Chuck Yeager’s Accident

Chuck Yeager found himself in a spin, which went flat because of the high altitude spin entry with low engine rpm, and could not recover, forcing his bail out. He was there by his own doing, an effort to revitalize his image, which had been diminished considerably by time, a natural event for all heroes.  Surprisingly, he was able to turn the accident into great press, which proved as effective or more than a successful record, because of the risk factor.

Chuck Yeager had proven that he was the master of airplanes, many times.  In my close dealing with him in attempting his zoom flights he proved another thing.  In briefing him repeatedly, I began to fear that he could not or would not accept that he needed to learn new techniques to fly a craft into a space-like environment. But as his attempts progressed I noticed that he was unable to perform the vital and necessary job of  accurately flying a very steep climb, totally on instruments.  He failed miserably on that and it caused his accident and loss of the airplane, and ultimately the loss of that project.  I was terribly concerned that he was not equipped for the space portion of the flight, but we never had the chance to find that out.

I have compared the technical realities and my AST experiences to many of Chucks claims in his 1985 autobiography “Yeager”, below.  By his own account he displays a lack of understanding, not only of space flight technology, but aircraft stability and control.  In so doing, he confirms the stand of an officer from his past who had refused to graduate him from test pilot school for lack of understanding of the technical aspects of stability and control, the bread and butter of a test pilot.  Such a statement is certainly argumentative with Chuck's accomplishments, but one difference may be in the fact that the AST zoom climb was totally on instruments in the most critical phase from the beginning of the pull-up until diving in recovery.  Absolutely no view of earth was available for orientation which is not an ordinary situation for experimental testing.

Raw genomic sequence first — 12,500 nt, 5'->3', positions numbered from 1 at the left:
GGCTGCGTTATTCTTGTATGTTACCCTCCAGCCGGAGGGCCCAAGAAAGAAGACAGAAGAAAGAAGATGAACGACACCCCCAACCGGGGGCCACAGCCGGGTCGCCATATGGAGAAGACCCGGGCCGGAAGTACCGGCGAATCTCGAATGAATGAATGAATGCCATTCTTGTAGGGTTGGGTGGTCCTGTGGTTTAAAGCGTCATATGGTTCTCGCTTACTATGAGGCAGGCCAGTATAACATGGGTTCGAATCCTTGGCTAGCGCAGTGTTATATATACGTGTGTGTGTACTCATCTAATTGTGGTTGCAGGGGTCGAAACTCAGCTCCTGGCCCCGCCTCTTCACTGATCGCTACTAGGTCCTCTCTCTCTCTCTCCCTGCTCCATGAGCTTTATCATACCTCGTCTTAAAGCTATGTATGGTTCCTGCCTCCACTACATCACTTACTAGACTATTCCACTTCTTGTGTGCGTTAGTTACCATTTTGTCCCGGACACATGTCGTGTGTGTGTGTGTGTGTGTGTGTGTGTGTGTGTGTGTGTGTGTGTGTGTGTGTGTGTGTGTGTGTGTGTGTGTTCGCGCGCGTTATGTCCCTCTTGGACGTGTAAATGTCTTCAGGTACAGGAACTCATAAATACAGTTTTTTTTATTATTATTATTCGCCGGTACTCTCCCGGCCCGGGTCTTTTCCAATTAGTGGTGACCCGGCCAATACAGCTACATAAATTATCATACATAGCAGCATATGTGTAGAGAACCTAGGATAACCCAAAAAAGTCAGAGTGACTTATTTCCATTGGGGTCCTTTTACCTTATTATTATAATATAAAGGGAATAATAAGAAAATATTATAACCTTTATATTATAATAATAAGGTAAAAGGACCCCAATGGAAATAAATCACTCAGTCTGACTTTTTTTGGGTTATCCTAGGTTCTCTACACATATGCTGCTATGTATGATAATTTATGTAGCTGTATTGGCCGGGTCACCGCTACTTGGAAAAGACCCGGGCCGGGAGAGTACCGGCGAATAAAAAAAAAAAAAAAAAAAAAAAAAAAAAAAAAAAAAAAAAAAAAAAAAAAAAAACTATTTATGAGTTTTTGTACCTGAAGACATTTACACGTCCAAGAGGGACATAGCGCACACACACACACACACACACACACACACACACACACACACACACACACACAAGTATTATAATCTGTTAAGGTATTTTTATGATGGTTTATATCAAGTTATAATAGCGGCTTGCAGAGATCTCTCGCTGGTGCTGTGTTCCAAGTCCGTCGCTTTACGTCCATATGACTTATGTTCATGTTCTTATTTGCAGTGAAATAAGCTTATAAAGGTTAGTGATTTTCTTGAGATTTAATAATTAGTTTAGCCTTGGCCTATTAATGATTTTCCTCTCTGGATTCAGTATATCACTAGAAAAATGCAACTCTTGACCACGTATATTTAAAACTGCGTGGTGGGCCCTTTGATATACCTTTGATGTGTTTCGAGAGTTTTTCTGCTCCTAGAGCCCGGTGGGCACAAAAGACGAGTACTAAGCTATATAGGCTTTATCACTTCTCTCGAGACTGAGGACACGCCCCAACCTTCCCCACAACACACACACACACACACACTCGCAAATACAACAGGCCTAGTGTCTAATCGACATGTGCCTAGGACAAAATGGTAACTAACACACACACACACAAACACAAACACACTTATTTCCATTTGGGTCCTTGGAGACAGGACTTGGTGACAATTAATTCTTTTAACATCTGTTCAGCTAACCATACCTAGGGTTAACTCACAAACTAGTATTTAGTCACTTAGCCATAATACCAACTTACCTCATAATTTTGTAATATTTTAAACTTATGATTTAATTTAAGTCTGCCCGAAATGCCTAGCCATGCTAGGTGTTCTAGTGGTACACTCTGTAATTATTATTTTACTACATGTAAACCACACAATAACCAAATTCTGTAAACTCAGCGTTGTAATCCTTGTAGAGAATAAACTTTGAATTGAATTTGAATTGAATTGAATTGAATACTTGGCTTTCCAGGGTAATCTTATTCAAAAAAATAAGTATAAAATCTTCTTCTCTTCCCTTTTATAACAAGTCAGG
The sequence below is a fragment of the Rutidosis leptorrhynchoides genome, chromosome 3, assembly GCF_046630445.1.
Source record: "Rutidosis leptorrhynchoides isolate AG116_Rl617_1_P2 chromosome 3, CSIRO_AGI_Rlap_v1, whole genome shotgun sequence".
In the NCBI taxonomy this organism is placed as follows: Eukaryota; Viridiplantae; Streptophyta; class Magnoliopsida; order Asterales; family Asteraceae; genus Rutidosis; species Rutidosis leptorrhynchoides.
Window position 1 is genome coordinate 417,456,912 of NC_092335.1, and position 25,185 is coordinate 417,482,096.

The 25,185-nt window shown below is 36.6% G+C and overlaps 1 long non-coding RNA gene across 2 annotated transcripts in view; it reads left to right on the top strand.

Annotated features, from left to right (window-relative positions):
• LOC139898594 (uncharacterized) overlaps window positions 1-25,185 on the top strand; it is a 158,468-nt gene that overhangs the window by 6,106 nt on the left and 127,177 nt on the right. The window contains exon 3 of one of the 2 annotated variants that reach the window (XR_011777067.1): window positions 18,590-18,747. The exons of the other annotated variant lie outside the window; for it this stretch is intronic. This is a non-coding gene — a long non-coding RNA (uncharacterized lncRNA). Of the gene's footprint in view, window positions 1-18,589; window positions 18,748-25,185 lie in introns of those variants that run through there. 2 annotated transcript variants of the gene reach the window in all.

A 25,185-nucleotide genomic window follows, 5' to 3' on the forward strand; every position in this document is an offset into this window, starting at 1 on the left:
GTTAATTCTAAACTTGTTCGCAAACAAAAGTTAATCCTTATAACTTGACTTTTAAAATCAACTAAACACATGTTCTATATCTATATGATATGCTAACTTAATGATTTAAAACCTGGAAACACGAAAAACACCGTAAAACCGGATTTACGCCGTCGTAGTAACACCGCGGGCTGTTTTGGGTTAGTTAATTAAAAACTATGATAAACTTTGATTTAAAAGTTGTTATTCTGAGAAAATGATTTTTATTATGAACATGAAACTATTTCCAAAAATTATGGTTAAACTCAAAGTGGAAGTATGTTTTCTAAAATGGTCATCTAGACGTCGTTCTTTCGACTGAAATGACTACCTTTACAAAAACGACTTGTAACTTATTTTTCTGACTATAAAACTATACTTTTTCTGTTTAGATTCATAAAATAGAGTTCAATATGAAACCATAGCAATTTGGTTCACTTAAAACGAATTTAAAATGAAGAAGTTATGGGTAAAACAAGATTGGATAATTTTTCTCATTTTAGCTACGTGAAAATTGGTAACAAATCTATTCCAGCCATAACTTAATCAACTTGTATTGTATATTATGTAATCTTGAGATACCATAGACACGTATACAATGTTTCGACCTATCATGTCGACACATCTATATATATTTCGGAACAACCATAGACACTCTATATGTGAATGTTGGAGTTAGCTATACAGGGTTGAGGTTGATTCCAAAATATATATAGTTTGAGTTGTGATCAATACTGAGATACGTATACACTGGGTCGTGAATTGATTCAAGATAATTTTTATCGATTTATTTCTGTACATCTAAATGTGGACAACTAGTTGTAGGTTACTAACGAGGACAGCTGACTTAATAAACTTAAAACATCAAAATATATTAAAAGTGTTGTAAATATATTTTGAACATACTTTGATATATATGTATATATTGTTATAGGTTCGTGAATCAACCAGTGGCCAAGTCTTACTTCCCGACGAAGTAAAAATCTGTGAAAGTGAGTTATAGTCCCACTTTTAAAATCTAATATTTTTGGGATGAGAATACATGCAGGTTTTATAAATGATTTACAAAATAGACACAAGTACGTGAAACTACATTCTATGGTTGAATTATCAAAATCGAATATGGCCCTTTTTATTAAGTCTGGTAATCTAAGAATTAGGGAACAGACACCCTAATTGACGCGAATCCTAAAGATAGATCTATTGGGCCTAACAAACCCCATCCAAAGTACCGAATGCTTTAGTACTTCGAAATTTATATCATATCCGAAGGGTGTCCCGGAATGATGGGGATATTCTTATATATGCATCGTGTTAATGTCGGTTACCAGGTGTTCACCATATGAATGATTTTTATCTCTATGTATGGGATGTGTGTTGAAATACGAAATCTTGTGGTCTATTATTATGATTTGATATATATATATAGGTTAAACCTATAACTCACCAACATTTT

AST Performance In Conclusion

There was compelling evidence, as a result of all the maximum zoom flights attempted with the AST, that it was capable of performing the design mission well within the expected safety margins so long as two criteria were followed.  First, all flyers were to be experienced test pilots who had mandatory training and academics to fully understand aerodynamics and space control and dynamics.  Second, an Air Force test program that would bound and confirm the safe limits of the AST in a gradual envelope expansion.  Those rules had been implicit, in the AST program from its inception at the ARPS.  The school would train all the pilots for the AST and their program already met criteria one.  The AFFTC demanded that it fly the testing, selected a pilot who met the first criteria and would have completed a proper envelope expansion, where it not truncated by decisions made at the highest level of the Air Force.  Every successful event of the actual testing corroborated those rules. Likewise, every one of the failures and near failures, however they are categorized, did too!

The Yeager accident, exacerbated by the actions of Colonel Townsend, masked the positive accomplishments of AST, in a haze of deceit and lies.